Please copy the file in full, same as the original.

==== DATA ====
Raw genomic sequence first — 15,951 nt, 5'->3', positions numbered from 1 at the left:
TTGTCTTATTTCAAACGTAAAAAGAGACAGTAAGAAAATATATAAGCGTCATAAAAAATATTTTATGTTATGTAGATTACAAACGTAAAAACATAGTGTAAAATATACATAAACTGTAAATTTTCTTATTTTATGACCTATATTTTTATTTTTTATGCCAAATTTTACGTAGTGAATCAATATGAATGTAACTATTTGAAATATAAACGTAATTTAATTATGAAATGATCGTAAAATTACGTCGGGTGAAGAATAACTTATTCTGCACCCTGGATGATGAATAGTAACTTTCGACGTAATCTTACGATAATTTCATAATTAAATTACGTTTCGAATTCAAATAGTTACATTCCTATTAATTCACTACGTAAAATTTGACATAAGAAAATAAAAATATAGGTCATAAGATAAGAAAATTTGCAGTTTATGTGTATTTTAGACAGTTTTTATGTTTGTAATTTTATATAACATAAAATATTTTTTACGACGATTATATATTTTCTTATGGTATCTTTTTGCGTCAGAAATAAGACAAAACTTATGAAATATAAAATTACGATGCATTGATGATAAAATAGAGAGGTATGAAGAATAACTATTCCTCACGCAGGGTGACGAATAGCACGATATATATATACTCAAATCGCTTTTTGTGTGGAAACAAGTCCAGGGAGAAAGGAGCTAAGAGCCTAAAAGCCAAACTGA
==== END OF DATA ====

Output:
Raw genomic sequence first — 15,951 nt, 5'->3', positions numbered from 1 at the left:
TTGTCTTATTTCAAACGTAAAAAGAGACAGTAAGAAAATATATAAGCGTCATAAAAAATATTTTATGTTATGTAGATTACAAACGTAAAAACATAGTGTAAAATATACATAAACTGTAAATTTTCTTATTTTATGACCTATATTTTTATTTTTTATGCCAAATTTTACGTAGTGAATCAATATGAATGTAACTATTTGAAATATAAACGTAATTTAATTATGAAATGATCGTAAAATTACGTCGGGTGAAGAATAACTTATTCTGCACCCTGGATGATGAATAGTAACTTTCGACGTAATCTTACGATAATTTCATAATTAAATTACGTTTCGAATTCAAATAGTTACATTCCTATTAATTCACTACGTAAAATTTGACATAAGAAAATAAAAATATAGGTCATAAGATAAGAAAATTTGCAGTTTATGTGTATTTTAGACAGTTTTTATGTTTGTAATTTTATATAACATAAAATATTTTTTACGACGATTATATATTTTCTTATGGTATCTTTTTGCGTCAGAAATAAGACAAAACTTATGAAATATAAAATTACGATGCATTGATGATAAAATAGAGAGGTATGAAGAATAACTATTCCTCACGCAGGGTGACGAATAGCACGATATATATATACTCAAATCGCTTTTTGTGTGGAAACAAGTCCAGGGAGAAAGGAGCTAAGAGCCTAAAAGCCAAACTGA